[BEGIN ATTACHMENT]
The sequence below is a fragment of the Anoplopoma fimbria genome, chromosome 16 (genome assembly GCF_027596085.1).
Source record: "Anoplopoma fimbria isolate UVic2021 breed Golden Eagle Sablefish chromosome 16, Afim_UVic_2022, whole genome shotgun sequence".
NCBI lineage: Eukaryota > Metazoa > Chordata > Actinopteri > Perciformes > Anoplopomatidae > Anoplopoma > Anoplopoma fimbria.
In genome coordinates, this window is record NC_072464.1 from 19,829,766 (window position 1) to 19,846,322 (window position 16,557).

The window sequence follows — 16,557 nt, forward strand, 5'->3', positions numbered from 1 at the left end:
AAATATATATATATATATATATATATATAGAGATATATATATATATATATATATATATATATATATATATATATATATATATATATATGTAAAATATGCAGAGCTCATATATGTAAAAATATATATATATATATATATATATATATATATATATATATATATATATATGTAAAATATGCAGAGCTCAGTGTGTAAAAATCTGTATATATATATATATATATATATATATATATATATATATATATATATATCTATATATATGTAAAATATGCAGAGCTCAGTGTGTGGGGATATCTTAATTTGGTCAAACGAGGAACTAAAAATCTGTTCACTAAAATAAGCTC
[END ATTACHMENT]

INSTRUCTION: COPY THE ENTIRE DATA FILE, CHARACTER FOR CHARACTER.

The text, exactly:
The sequence below is a fragment of the Anoplopoma fimbria genome, chromosome 16 (genome assembly GCF_027596085.1).
Source record: "Anoplopoma fimbria isolate UVic2021 breed Golden Eagle Sablefish chromosome 16, Afim_UVic_2022, whole genome shotgun sequence".
NCBI lineage: Eukaryota > Metazoa > Chordata > Actinopteri > Perciformes > Anoplopomatidae > Anoplopoma > Anoplopoma fimbria.
In genome coordinates, this window is record NC_072464.1 from 19,829,766 (window position 1) to 19,846,322 (window position 16,557).

The window sequence follows — 16,557 nt, forward strand, 5'->3', positions numbered from 1 at the left end:
AAATATATATATATATATATATATATATAGAGATATATATATATATATATATATATATATATATATATATATATATATATATATATATGTAAAATATGCAGAGCTCATATATGTAAAAATATATATATATATATATATATATATATATATATATATATATATATATATGTAAAATATGCAGAGCTCAGTGTGTAAAAATCTGTATATATATATATATATATATATATATATATATATATATATATATATATCTATATATATGTAAAATATGCAGAGCTCAGTGTGTGGGGATATCTTAATTTGGTCAAACGAGGAACTAAAAATCTGTTCACTAAAATAAGCTC